"Buy land," advised Mark Twain. "They're not making it anymore." To me, nothing better illustrates the potential for incorporating natural capital into policy and business decisions than recent efforts by some companies to create new revenue streams from land originally dedicated to single uses — ranching, forestry, oil drilling.
One of my favorite examples is Inland Empire Paper (IEP), which owns over 114,000 acres of timberland in Washington and Idaho. IEP is still harvesting timber (enough for 2,500 houses a year, they say), but they're also realizing income on the same land from the burgeoning recreation market. For a $40 annual permit ($65 for families), you can hike, ski, snowshoe, cut Christmas trees, gather firewood or go berry picking on the company's private woodland. Potlatch, another big timber company, offers turkey hunting in Arkansas, ruffed grouse in Wisconsin and elk, deer and bear in Idaho. Not that the idea of realizing new revenue streams from active agricultural land is exactly new — think Napa Valley.
While IEP, Potlatch and umpteen wineries are responding to the consumer market, much of the natural capital approach to land use is being driven by government regulation. Of course businesses have to change their behavior because of government regulations that tax or fine activities that degrade or destroy ecosystems. What's less well-known is that companies are enhancing their bottom line by thinking broadly about how conservation regulations might be turned into profit. In a world of carbon credits and wetlands swaps, one company's restriction is another's opportunity.
After producing 150 million barrels of oil and 50 billion cubic feet of natural gas over seven decades, Chevron Texaco's Paradis, Louisiana, field was all tapped out. So the company converted the site to a 7,200-acre cypress swamp and hardwood wetlands — which could earn as much as $150 million in the sale of mitigation credits to developers. (Mitigation credits are a type of offset, purchased by, for example, a developer to zero out the harmful environmental impacts of a project). The Chevron Texaco project is the largest wetlands mitigation bank in Louisiana and one of the few near the state's coast, where such banks are most needed, state officials say.
The current wetlands mitigation banking system is not universally loved by environmentalists — there is, for example, an ongoing debate over whether the larger tracts inherent in such a system encourage or discourage species diversity. But mitigation banking has demonstrated the ability of environmental regulation to create a lively private market that supports regulatory ends.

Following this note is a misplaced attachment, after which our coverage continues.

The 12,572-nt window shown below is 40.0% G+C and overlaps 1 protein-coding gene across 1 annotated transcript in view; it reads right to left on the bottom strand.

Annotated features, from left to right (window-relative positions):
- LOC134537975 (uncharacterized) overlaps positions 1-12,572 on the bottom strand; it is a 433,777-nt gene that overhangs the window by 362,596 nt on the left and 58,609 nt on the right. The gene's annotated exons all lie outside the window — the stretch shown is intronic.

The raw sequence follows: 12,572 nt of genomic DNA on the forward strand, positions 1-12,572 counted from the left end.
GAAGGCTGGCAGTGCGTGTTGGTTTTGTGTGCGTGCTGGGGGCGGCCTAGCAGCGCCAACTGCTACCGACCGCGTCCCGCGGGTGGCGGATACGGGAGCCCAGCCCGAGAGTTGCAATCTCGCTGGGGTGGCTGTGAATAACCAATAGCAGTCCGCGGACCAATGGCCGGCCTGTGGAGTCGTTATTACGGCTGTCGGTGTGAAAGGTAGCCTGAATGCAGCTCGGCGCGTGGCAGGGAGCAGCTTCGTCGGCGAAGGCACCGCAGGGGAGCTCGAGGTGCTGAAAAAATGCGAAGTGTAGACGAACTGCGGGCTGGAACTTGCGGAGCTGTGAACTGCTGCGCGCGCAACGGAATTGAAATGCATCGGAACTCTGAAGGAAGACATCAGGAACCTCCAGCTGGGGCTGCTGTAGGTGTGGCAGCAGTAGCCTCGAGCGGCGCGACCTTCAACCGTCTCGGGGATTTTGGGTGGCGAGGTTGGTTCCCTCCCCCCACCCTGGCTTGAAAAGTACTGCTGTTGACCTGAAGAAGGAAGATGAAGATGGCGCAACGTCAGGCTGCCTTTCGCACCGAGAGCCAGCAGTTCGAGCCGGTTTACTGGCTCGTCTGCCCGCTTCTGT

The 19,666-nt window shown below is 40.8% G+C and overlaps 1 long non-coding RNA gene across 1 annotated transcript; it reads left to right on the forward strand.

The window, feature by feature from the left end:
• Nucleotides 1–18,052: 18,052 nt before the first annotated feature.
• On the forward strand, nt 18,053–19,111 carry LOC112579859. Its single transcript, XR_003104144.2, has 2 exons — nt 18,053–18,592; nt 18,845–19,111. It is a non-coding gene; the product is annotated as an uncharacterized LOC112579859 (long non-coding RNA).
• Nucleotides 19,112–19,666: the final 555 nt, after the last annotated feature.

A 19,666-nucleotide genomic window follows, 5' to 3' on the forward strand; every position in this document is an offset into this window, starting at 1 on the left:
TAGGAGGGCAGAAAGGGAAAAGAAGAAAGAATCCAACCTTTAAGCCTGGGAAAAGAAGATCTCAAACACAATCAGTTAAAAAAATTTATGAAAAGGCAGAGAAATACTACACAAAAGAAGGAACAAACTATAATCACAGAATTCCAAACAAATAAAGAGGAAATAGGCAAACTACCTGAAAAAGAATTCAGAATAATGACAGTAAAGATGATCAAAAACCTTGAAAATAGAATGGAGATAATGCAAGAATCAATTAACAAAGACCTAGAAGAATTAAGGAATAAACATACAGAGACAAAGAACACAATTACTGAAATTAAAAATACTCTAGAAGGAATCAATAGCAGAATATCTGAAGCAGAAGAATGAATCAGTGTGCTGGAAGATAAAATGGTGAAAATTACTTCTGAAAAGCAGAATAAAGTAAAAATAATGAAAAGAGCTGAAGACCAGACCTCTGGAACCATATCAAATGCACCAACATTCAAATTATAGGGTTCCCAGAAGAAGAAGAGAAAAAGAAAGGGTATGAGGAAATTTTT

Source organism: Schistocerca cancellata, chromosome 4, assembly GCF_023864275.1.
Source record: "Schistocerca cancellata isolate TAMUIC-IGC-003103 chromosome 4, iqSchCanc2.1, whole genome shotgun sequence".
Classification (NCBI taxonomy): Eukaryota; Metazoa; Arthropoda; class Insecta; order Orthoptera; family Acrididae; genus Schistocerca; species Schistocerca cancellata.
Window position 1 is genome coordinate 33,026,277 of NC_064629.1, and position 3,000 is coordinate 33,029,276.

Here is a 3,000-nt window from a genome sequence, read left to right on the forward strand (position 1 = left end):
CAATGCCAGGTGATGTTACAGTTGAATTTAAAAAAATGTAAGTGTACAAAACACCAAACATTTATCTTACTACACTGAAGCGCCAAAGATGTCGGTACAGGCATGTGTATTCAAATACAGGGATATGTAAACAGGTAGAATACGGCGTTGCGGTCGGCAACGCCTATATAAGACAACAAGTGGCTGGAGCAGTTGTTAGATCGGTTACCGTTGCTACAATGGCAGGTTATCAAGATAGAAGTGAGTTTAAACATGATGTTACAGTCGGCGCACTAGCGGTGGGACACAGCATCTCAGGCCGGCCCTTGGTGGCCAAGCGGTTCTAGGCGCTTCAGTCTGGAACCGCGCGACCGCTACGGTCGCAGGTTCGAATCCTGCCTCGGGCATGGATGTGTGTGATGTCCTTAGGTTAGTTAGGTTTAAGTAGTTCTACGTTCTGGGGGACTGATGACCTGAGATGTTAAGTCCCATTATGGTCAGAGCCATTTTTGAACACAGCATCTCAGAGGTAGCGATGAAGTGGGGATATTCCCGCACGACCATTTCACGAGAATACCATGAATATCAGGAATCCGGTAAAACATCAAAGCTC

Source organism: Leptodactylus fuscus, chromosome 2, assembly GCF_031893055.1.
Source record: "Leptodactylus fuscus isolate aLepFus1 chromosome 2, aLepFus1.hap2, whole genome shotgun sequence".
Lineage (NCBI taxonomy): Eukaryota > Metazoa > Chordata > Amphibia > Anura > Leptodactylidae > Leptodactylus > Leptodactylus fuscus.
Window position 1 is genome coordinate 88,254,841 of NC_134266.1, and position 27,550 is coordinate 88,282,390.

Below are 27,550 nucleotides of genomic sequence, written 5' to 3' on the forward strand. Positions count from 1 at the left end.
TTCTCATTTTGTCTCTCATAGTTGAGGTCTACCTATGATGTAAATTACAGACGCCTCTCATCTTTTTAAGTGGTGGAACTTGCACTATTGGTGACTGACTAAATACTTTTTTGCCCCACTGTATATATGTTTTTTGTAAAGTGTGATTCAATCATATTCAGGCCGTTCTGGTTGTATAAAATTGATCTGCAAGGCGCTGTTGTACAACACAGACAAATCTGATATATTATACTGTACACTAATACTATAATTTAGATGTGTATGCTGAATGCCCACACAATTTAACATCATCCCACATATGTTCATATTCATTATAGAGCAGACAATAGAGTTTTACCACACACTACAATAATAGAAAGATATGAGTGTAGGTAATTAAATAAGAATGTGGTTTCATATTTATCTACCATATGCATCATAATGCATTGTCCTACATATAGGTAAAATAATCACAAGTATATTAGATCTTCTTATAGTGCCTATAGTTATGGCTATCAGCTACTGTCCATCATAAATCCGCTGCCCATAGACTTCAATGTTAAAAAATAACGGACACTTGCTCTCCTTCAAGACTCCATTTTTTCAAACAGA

Let's not leave the subject of mitigation banking without a nod to Beartooth Capital, a Montana-based private equity firm. Beartooth has achieved significant ROI for its shareholders by selling or donating conservation easements on land it has restored to non-profits and the government (in return for tax breaks), and by selling mitigation credits. The firm's so-called carbon cowboys are actually brokers who work with ranchers to increase the amount of CO2 the soil on their ranches can absorb. They sell the credits for that CO2 on the Chicago Climate Exchange. There's a lot of carbon mitigation potential in western rangelands, which naturally absorb about 190 million tons of CO2 per year — about what 40 coal-fired power plants emit. Of course the carbon brokerage business is still in its infancy, and with climate change legislation stuck in Congress, many are skeptical that the idea has legs. Though to quote Mark Twain again, "A person with a new idea is a crank until the idea succeeds."
In a future post, I'll say something about how the Chesapeake Bay Program and its public-private partnership approach to restoration and mitigation. I'd love to hear from you in the meantime about other examples, especially unheralded ones, in which companies are using a natural capital orecosystem services approach to develop new revenue streams from their land.